Everyone’s response to sensory input is different, but generally, children find fast movement activities, like running or jumping jacks, exciting, while “deep pressure” activities, like being wrapped up in blankets, calming. Again, everyone’s different, so for some kids the opposite is true! However, this rule of thumb might be a good place to start: Try getting all of your exciting movement activities out of the way earlier in the day and stop them after dinner time, then, engage in some calming touch activities like a warm bath or massage as you start to get ready for bedtime.

It can be helpful to get a baseline idea of what calms or excites your child, so consider experimenting! Over the course of a few days, you can try out different activities and see how your child reacts to them. Is your child more active when you sing to them, or does it calm them down? Do they get energized by drinking a cool glass of water, or less? Here are some activities you could try to get a handle on your child’s personal preferences and responses.

Generally calming activities:
-Massage
-Being “squished” under pillows, or a weighted blanket, or having blankets wrapped tightly around them
-Taking a warm bath
-Slow rocking
-Chewing chew toys or gum

Generally energizing activities:
-Fast moving like running, jumping, or swinging
-Chewing something crunchy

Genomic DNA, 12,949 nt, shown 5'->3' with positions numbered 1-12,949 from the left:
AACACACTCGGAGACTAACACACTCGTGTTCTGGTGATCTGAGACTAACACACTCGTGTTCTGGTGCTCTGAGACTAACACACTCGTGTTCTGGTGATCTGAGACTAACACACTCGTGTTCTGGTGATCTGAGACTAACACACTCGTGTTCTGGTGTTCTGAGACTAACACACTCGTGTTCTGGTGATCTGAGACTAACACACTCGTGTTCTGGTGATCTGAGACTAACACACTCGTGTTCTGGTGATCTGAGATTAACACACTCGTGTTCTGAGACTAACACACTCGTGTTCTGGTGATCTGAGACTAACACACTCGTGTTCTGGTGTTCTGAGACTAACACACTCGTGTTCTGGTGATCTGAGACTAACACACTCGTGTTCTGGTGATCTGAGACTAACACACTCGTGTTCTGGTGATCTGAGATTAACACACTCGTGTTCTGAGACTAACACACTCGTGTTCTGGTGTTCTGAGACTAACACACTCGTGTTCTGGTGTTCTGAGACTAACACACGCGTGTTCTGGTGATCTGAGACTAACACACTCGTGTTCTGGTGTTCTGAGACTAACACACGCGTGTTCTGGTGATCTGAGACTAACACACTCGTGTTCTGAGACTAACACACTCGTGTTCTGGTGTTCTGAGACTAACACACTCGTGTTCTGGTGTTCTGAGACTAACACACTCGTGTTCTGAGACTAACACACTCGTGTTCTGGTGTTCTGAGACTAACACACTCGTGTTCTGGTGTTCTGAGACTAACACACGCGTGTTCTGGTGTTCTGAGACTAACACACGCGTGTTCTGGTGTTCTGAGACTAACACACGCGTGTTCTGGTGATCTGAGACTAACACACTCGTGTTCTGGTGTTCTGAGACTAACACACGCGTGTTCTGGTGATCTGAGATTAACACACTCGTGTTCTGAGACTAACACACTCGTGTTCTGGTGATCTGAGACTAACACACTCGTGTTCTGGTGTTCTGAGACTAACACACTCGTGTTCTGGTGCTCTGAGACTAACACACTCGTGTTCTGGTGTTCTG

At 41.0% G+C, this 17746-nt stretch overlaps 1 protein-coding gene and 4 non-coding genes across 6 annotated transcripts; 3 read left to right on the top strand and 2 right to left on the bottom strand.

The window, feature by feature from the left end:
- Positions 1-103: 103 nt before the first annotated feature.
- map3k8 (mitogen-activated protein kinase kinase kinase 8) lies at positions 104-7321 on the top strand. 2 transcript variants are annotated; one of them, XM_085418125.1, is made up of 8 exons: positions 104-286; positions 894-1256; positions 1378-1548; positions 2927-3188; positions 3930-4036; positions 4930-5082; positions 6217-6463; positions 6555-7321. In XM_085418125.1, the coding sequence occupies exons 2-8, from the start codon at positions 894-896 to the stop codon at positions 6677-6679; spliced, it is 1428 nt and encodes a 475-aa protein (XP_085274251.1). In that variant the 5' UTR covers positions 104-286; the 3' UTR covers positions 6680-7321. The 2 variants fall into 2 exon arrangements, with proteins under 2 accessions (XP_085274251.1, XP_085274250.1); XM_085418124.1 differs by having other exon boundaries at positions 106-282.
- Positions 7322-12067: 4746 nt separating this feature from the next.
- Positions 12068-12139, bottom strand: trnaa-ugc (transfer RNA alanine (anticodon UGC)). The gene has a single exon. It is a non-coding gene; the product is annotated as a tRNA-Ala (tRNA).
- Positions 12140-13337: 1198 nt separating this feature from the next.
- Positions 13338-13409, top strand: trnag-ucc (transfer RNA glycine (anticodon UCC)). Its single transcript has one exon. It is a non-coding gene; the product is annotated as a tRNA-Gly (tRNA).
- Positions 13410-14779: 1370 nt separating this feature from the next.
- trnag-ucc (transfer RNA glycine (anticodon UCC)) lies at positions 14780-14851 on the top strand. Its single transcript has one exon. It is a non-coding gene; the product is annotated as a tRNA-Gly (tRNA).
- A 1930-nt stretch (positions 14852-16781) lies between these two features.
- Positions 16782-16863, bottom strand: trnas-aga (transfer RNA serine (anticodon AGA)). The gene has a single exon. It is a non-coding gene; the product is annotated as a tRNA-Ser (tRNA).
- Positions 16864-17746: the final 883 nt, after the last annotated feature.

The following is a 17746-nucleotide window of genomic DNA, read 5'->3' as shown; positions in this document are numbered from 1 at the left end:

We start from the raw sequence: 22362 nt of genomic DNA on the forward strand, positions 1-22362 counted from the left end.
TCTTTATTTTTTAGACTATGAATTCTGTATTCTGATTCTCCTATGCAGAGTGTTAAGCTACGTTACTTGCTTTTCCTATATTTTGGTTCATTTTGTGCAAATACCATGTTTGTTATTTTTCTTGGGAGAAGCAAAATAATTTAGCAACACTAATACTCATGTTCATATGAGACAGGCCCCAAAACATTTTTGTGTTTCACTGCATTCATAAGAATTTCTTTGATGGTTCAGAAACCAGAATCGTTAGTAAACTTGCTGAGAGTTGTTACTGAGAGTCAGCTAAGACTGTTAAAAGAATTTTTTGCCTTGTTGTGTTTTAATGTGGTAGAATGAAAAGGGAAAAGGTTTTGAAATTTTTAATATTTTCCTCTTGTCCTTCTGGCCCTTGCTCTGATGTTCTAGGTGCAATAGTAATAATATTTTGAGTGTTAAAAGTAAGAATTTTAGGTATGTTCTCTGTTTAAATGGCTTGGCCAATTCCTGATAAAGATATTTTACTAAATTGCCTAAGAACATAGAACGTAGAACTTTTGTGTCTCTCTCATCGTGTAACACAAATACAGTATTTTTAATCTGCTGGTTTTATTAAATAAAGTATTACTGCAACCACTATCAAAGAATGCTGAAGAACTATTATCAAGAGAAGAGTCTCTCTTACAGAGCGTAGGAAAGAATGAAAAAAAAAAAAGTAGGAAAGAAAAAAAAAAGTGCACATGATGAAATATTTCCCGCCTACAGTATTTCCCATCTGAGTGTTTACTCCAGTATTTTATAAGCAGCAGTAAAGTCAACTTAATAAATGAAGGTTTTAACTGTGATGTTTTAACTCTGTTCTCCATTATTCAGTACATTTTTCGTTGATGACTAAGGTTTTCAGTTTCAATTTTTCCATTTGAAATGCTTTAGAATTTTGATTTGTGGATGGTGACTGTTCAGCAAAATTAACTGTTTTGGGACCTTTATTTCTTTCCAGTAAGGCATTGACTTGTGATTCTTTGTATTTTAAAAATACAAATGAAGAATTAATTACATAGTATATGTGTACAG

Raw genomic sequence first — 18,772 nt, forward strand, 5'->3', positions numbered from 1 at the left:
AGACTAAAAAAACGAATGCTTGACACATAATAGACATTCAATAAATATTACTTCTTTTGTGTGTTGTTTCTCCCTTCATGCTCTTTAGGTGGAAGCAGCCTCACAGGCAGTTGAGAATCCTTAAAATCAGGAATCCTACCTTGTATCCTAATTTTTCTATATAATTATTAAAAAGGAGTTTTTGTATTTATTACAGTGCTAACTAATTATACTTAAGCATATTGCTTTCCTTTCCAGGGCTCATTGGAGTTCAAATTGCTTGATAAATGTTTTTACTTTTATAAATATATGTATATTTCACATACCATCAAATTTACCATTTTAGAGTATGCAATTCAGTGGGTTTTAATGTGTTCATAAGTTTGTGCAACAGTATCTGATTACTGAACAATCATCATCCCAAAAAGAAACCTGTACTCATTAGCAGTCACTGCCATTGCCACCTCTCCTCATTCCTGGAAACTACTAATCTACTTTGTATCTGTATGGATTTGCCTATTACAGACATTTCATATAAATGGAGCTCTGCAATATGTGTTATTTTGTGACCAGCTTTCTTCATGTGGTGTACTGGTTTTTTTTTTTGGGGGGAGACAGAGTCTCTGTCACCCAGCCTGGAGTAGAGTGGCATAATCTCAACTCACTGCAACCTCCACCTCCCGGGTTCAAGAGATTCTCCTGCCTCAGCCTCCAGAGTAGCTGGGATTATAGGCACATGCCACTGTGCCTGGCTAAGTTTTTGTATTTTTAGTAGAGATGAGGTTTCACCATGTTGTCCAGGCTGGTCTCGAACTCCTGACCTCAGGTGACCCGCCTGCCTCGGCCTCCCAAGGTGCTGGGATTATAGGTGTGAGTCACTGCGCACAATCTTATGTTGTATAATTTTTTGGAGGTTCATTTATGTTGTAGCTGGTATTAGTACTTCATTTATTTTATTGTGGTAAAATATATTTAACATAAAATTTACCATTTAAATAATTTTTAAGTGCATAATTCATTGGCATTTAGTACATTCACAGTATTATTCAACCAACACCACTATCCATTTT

-Drinking a cold glass of water
-Seeing bright lights, like a computer or television screen
-Hearing loud noises, including loud music

Once you know how your child responds to input, try to build a schedule that comprises of more energizing activities earlier in the day, then transitions to calming activities before bed. You can also try to incorporate these types of sensory input into activities you’re already doing; for example, if you usually read a book before bed, try having your child chew a chewy while you’re reading! This will help ensure you can develop a routine that’s effective for your individual child.

Other strategies for improving sleep hygiene:

If you’ve already implemented a sleep routine that incorporates calming input and your child is still having difficulties getting to sleep there are some other basic sleep hygiene techniques to try. Here are just some strategies you can use with your child to encourage appropriate sleeping habits: